The Global Education Monitoring Report (2016) cited the global adult illiteracy rate in 2014 to be 15 per cent, which was equivalent to 758 million adults. Out of this, 63 per cent of adults unable to read and write were women. The literacy rate in India has shown an improvement from 64.8 per cent in 2001 to 74 per cent in 2011. There is considerable optimism about India’s recent economic advancement. However, the nation’s progress in terms of adult literacy and lifelong learning has been a mixed bag of successes.
As a tool, literacy has been seen as having the potential to meet people’s most vital needs and to stimulate social, cultural, political and economic participation, especially of disadvantaged groups (UNESCO, 1995 and 1997 – Education For All Report, 2006). Even though providing a systematic, evidence-based account of the benefits of adult literacy is not easy, for several reasons, the limited available evidence suggests that as far as cognitive outcomes are concerned, the successful completion of adult literacy programmes yields benefits similar to formal schooling (Oxenham and Aoki, 2002).
The practice of literacy is found to be instrumental in people’s achievement of a range of capabilities, such as maintaining good health and living longer, learning throughout life, controlling reproductive behaviour, raising healthy children and educating them. The low female literacy rate has a dramatically negative impact on family planning efforts in India. In a study by Suman et al (2013), literate women are known for taking informed reproductive and healthcare decisions. These result in population stabilisation and better infant care, reflected by lower birth rates and infant mortality rates (IMRs), respectively.
Coulombe et al. (2004), using data from the International Adult Literacy Survey (IALS) to investigate the relationship between literacy and economic growth, concluded that the difference in the average skill levels among OECD countries explained well the 55 per cent of difference in economic growth over 1960–94. This implies that investments in raising the average level of skills could yield large economic returns. Adult literacy programmes appear to yield a wide range of benefits, particularly in terms of self-esteem and empowerment, which go beyond the results of just schooling. The very scant evidence also indicates that adult literacy programmes are as cost-effective as primary schooling, raising important questions as to why investment in these programmes has been relatively neglected until recently.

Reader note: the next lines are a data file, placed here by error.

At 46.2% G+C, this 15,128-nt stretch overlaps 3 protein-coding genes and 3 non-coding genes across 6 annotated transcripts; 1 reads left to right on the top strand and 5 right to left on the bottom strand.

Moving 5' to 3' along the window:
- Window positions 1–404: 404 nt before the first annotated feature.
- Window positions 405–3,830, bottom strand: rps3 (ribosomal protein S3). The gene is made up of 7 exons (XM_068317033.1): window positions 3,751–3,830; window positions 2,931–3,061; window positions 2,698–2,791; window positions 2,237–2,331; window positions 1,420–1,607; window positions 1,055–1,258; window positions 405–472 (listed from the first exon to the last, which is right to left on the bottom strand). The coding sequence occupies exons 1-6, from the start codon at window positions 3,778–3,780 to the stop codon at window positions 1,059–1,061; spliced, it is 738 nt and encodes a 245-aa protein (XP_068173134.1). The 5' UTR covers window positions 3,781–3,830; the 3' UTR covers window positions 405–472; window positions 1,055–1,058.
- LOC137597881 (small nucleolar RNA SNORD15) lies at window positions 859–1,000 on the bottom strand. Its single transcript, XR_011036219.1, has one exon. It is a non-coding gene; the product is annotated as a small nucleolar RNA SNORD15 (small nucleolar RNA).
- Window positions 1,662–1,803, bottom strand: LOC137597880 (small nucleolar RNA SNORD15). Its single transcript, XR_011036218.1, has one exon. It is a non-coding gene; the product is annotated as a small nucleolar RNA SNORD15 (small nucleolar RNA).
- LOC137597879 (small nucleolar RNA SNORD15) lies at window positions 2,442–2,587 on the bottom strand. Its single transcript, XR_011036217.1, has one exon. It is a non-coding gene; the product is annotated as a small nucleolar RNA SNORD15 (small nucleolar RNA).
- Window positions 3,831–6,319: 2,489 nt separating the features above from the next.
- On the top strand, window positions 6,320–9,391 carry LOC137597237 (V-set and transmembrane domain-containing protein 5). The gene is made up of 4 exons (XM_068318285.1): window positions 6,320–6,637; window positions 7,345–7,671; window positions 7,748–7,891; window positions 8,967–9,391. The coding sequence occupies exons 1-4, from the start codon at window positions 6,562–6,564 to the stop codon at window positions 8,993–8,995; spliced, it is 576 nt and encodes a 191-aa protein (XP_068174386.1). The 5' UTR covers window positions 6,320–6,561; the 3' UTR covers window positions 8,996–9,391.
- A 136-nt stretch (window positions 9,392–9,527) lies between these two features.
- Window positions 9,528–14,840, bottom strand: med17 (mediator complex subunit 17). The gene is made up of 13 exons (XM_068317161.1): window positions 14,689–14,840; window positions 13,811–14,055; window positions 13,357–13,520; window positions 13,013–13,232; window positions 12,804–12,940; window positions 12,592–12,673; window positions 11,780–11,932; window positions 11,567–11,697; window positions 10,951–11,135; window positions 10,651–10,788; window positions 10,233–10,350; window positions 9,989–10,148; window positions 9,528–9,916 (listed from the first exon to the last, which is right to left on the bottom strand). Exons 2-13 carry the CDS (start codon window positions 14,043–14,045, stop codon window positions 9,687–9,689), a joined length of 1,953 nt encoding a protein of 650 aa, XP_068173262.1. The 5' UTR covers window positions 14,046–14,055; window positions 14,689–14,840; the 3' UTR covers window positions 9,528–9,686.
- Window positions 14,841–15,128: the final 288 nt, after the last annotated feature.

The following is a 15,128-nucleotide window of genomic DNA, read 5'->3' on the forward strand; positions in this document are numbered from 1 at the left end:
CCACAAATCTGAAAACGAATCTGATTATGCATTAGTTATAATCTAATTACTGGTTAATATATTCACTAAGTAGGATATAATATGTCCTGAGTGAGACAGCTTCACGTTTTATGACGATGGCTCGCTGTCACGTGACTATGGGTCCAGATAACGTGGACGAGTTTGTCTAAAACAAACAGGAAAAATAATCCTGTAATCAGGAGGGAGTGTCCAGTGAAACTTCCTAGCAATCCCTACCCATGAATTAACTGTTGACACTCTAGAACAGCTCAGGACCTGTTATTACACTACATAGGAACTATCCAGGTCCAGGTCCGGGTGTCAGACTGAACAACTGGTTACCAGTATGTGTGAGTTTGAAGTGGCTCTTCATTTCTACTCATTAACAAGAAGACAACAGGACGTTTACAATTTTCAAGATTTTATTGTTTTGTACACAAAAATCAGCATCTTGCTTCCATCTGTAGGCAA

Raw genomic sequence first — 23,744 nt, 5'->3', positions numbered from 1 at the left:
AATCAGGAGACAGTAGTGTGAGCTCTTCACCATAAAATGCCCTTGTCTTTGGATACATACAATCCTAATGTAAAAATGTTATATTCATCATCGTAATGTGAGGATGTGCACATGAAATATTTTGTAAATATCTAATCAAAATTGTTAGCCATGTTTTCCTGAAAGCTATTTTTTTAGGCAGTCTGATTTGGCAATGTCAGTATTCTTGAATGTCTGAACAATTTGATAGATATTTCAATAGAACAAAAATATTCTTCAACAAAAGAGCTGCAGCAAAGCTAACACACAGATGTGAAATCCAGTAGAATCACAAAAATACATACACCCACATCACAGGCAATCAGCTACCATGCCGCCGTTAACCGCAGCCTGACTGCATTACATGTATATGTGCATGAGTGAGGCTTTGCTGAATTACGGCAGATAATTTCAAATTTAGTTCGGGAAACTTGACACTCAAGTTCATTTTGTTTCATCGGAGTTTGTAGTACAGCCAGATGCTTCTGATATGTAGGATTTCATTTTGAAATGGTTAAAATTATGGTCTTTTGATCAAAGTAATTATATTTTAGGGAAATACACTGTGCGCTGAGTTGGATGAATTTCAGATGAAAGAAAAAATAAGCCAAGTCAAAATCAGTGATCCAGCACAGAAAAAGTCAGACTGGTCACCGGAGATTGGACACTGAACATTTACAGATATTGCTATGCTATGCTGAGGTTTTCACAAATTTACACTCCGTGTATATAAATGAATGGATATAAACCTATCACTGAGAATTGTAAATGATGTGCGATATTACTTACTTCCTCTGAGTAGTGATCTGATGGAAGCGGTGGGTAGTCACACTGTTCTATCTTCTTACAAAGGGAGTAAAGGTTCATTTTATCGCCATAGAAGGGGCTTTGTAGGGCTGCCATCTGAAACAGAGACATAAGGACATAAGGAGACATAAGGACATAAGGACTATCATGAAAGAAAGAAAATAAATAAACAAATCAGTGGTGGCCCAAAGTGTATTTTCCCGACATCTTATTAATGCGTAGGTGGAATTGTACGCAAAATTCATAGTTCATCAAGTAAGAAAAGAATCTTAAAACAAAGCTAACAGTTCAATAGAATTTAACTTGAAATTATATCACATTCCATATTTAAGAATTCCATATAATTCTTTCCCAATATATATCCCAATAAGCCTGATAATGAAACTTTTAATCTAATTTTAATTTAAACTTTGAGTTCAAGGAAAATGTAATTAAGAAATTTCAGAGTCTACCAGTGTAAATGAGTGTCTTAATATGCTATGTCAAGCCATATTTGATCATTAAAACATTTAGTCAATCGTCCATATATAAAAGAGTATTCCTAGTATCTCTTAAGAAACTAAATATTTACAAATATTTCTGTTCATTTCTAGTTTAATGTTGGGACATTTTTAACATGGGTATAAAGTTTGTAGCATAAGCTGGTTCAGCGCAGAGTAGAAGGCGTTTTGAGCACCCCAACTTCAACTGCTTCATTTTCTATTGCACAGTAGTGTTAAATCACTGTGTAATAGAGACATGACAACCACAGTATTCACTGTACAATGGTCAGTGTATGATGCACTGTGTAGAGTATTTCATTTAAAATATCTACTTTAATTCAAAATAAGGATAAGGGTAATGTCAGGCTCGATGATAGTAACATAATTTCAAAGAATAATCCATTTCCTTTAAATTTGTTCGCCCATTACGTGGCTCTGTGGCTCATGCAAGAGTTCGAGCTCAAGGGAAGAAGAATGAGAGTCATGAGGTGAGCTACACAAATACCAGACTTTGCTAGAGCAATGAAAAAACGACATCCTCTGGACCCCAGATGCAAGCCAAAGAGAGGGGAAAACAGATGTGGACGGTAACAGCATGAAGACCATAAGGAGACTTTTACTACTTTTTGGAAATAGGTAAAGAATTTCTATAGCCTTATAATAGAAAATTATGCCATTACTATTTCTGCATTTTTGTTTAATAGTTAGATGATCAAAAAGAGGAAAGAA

In India, an evaluation of a literacy programme using the Total Literacy Campaign approach showed that “women learners had a strong desire to learn. They liked to go to the literacy classes because this gave them an opportunity to meet others and to study collectively. Thus, literacy provided women with a social space, away from home.” (Patel in UNESCO, 2003c, p. 142)
The TARA Akshar+ literacy programme (a computer based literacy initiative) by Development Alternatives has made more than two lakh women literate over the last decade. This programme not only focusses on women’s literacy, but additionally provides them with basic numeracy in 56 days, which is followed by the post literacy (Gyan Chaupali) component. This post literacy initiative is of six months, which works towards providing the neo literates an exposure to the application of literacy and to the outside world, through guest speaker sessions and practice sessions to reiterate the newly acquired literacy.
The social relationships divulged in the impact analysis study of the TARA Akshar+ programme (conducted by a group of scientists including Dr. Ashwini Deshpande from Delhi School of Economics, University of Delhi) have shown the shift of power relations from negatively to positively impacting women’s well-being and lives. Through few other impact-capturing studies, it was found that ‘TARA Akshar+ adult literacy’ in conjunction with ‘livelihoods opportunities’ played an important role in realigning the previously defined power relations. From personal experiences and reviews, it has been observed that TARA Akshar+ participation does result in significant impacts on mechanisms that underlie the theory of change. The neo-literate women now have increased general knowledge on health and educational matters, confidence in dealing with people outside their families, and a sense of self-reliance. Within households, women now are more likely to be exempted from seeking permission to leave their house. While making decisions with the spouse, there is an increased probability that the woman would be consulted and not dictated.
Khalida Gani Dutt, The role of adult literacy in transforming the lives of women in rural India 2017, PhD Dissertation study , Stockholm University, https://su.diva portal.org/smash/get/diva2:
Suman Saurabh, Sonali Sarkar, and Dhruv K. Pandey, J Family Med Prim Care. 2013 Oct-Dec; 2(4): Female Literacy Rate is a Better Predictor of Birth Rate and Infant Mortality Rate in India 349–353 https://www.ncbi.nlm.nih.gov/
UNESCO EFA Global Monitoring Report, 2006, Literacy for Life, https://unesdoc.unesco.org/
Martínez, Rodrigo and Fernández, Andrés, 2010., The Social and economic impact of illiteracy: analytical model and pilot study, https://unesdoc.unesco.org/
Ashwini Deshpande, Christopher Ksoll, Annemie Maertens and Vinitha R. Varghese, The impact of an Adult Literacy Program on the Next Generation: Evidence from Rural India, 2018. https://www.isid.ac.in/~epu/
Dr Alka Srivastava
The views expressed in the article are those of the author’s and not necessarily those of Development Alternatives.